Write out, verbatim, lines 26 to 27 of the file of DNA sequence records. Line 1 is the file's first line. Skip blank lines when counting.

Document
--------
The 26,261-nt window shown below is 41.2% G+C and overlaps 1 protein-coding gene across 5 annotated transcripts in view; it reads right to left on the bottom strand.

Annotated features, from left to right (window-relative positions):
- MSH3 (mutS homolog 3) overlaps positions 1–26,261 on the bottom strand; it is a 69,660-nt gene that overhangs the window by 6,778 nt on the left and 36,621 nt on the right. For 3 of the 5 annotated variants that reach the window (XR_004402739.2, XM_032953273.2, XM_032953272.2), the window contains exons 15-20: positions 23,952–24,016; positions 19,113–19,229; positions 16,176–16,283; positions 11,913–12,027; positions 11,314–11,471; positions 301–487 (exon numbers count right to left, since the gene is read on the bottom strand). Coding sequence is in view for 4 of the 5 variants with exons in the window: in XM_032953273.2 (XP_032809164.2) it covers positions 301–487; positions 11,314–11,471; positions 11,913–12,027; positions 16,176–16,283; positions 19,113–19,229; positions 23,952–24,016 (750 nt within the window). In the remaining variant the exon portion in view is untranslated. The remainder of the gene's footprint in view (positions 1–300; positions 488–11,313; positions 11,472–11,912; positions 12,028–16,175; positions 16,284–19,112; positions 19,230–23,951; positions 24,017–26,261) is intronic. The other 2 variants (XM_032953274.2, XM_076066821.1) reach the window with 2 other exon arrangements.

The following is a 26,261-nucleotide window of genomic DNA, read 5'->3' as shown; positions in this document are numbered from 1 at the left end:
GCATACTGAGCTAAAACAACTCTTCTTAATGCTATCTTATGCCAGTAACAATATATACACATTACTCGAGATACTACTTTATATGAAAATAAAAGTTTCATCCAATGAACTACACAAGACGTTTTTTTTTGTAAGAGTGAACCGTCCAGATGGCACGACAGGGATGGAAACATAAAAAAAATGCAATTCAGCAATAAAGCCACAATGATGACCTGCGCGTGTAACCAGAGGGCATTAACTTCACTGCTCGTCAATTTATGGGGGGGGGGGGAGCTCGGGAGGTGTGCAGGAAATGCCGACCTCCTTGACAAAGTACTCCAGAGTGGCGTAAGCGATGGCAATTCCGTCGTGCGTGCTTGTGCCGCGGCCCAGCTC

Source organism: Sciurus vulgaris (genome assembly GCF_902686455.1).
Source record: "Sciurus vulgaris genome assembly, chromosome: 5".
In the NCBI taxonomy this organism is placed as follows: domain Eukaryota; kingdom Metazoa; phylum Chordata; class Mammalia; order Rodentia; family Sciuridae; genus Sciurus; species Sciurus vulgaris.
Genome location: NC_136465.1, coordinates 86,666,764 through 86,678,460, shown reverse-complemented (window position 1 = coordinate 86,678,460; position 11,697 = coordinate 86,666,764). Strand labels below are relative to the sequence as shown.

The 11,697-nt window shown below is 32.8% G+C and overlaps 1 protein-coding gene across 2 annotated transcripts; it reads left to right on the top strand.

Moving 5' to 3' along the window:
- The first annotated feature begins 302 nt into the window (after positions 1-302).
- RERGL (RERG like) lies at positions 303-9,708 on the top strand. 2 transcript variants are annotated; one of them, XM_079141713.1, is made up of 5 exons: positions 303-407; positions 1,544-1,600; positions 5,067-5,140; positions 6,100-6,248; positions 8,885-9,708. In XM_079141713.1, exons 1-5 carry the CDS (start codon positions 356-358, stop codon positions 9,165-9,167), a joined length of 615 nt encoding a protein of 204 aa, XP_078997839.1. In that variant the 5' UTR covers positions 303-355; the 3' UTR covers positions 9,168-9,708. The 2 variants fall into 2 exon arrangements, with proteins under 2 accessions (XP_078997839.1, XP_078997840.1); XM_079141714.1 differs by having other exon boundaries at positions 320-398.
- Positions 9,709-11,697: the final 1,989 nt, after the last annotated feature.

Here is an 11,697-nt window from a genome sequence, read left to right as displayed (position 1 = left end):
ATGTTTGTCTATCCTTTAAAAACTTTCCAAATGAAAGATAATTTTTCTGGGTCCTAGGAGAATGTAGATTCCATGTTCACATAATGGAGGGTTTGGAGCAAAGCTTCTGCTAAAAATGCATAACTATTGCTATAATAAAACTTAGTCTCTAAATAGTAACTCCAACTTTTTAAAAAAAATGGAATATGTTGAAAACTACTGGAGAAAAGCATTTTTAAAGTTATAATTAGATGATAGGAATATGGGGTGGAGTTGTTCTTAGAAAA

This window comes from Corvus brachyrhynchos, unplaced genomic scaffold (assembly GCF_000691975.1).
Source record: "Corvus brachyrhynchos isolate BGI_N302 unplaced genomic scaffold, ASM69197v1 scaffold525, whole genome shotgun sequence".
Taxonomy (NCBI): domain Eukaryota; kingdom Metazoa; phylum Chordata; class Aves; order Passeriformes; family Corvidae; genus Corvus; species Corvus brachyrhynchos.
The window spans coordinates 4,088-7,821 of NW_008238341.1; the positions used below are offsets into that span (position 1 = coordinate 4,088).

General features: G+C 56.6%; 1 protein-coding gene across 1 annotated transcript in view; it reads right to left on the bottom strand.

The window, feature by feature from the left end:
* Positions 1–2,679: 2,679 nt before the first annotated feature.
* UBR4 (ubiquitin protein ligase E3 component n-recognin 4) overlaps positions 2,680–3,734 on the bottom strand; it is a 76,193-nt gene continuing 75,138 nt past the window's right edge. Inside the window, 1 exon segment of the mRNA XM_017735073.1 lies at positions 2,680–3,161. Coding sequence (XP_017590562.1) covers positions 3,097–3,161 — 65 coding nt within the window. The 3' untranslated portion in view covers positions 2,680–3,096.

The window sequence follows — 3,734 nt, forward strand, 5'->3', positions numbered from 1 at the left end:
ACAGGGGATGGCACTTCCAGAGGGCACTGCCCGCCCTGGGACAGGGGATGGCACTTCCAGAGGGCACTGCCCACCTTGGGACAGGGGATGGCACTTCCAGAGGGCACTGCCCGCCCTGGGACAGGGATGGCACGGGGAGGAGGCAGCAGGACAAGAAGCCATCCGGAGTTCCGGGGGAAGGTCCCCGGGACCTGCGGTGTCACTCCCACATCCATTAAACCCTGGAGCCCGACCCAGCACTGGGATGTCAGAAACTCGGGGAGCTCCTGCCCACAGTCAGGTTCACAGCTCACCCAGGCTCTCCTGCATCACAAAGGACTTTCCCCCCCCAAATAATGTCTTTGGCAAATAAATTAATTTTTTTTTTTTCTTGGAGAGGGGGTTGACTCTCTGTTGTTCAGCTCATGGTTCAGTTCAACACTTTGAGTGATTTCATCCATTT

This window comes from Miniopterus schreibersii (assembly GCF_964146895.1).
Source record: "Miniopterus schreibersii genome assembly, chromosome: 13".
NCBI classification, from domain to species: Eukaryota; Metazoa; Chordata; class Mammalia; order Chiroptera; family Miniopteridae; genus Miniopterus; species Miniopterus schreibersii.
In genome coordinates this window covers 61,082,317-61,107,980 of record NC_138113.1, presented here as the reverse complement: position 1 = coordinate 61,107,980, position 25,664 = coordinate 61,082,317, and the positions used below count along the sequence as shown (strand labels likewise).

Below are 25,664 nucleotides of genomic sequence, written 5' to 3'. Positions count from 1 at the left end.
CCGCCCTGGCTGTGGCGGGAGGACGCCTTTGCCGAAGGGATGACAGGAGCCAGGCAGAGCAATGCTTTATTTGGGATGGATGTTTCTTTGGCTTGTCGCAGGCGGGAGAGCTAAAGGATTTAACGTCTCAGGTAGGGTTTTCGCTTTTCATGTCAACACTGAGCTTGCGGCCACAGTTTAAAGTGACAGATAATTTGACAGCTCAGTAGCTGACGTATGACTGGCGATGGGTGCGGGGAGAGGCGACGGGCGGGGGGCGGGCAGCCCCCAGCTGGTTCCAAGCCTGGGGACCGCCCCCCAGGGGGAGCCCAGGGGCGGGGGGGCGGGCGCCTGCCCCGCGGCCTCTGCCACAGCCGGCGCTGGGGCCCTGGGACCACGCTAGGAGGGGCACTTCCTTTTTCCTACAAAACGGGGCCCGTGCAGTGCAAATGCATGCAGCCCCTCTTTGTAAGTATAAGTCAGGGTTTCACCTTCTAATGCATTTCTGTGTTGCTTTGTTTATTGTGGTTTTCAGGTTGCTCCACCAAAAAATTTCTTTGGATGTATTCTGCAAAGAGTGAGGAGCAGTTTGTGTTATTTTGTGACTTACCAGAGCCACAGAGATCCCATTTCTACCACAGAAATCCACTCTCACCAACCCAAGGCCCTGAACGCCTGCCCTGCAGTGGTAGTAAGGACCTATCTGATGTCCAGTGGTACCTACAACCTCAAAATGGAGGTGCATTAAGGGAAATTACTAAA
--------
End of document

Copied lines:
ACAGGGGATGGCACTTCCAGAGGGCACTGCCCGCCCTGGGACAGGGGATGGCACTTCCAGAGGGCACTGCCCACCTTGGGACAGGGGATGGCACTTCCAGAGGGCACTGCCCGCCCTGGGACAGGGATGGCACGGGGAGGAGGCAGCAGGACAAGAAGCCATCCGGAGTTCCGGGGGAAGGTCCCCGGGACCTGCGGTGTCACTCCCACATCCATTAAACCCTGGAGCCCGACCCAGCACTGGGATGTCAGAAACTCGGGGAGCTCCTGCCCACAGTCAGGTTCACAGCTCACCCAGGCTCTCCTGCATCACAAAGGACTTTCCCCCCCCAAATAATGTCTTTGGCAAATAAATTAATTTTTTTTTTTTCTTGGAGAGGGGGTTGACTCTCTGTTGTTCAGCTCATGGTTCAGTTCAACACTTTGAGTGATTTCATCCATTT

This window comes from Miniopterus schreibersii (assembly GCF_964146895.1).